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Hate Crime–Intentional Action and Motivations

From the Mises blog. Archived comments below.

On an email discussion list, some of us libertarians were talking about a recent incident in Ohio where a large group of black teens attacked a white family on the 4th, for apparently racially-motivated reasons. The question arose as to whether this is a “hate crime.” My response was:

The thing is there is a difference between the intentionality of an action or crime, and its motivations. The race-crimers conflate these. It is rational to classify a crime or tort by its intentionality: thus if it’s accidental, it’s mere negligence; if it’s fully intentional (you intended to murder the guy) then it IS murder. It does not matter WHY the criminal killed you for purposes of classifying what the action IS: he might have murdered you b/c he is racist, b/c he is a sadist, b/c he’s a socialist, or b/c he’s taking orders from General Washington.

That said, an understanding of the motivation of a given crime can be helpful in understanding, tracking, combatting it; and it might even factor in to the punishment phase. So if you steal b/c you are just a professional thief, or you steal a loaf of bread out of desperation to feed your children, then both are intentional crimes, both are theft. But maybe you have mercy on the latter guy and don’t punish him as much. Etc.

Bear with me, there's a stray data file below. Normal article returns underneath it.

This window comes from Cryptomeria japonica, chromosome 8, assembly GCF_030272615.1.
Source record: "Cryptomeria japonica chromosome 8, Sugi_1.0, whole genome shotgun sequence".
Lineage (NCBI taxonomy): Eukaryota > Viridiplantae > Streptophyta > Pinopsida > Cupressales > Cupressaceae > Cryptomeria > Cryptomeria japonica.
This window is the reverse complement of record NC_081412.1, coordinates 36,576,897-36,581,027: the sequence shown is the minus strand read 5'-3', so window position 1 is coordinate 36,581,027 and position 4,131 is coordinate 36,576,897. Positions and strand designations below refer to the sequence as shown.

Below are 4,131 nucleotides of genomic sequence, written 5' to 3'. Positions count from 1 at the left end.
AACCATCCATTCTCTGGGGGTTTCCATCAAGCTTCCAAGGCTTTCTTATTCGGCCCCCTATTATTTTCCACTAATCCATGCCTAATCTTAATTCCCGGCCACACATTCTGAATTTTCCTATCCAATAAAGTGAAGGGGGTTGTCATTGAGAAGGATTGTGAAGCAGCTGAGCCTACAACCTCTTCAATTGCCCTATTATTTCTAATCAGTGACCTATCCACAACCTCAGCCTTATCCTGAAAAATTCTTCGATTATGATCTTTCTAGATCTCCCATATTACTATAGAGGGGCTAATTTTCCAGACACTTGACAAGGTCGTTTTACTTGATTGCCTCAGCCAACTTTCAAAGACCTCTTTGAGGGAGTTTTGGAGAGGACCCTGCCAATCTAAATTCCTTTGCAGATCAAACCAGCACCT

The problem as I see it is that a racist motivation to assault someone is not really any worse for the victim than other (evil) motivations for assault. If I assault you b/c I hate your skin color and am a racist, why is that worse for the victim than if I assault you b/c I want to make my bones or whatever? In the case of the starving bread thief vs. bank robber, the former is more pitiable and has more of an excuse. In the case of a racially-motivated crime such as murder, rape, assault, it’s not really any worse than a non-racially-motivated act of murder, rape, etc. It’s different in that the motivation is different, but I dont see that it’s worse (or better) as a crime.

And here is an older Mises.org post of mine on this issue:

Hate Crime–Intentional Action and Motivations

July 25, 2005 10:18 AM by Stephan Kinsella | Other posts by Stephan Kinsella | Comments (5)

On a private list I posted the following:

I’m looking for a couple of good libertarian articles that oppose hate-crime legislation on grounds that the motive behind a particular intentional crime do not make the particular act of crime better or worse from the victim’s point of view, or similar criticism.

I received a few private replies to my post. Let me clarify and answer them generally here.

First, my post was not an attempt to argue any point; I was just asking for an article that makes this argument, so I can use it in a footnote.

But let me mention my views briefly here on this. I am not implying that intention does not matter when assessing criminal action. Far from it. However, I do distinguish between the intentionality of the crime, and its motivation or purpose. A human action (such as a crime) is necessarily intentional, or purposeful. But it is intentional regardless of what the specific purpose is. I would view a racist attack on someone as an intentional act, with a racist purpose. A non-racist attack on someone is still intentional, and thus still a crime; it still has a purpose, but the purpose is something other than a racist one, e.g. it might be to further a robbery or sheer sadism. (For further discussion of these issues, see my article Causation and Aggression, distinguishing between mere behavior, and action, which is intentional, for purposes of identifying criminal human action; and Causation and Aggression, concerning the relevance of the intentional nature of action, and its purposes, including criminal action.)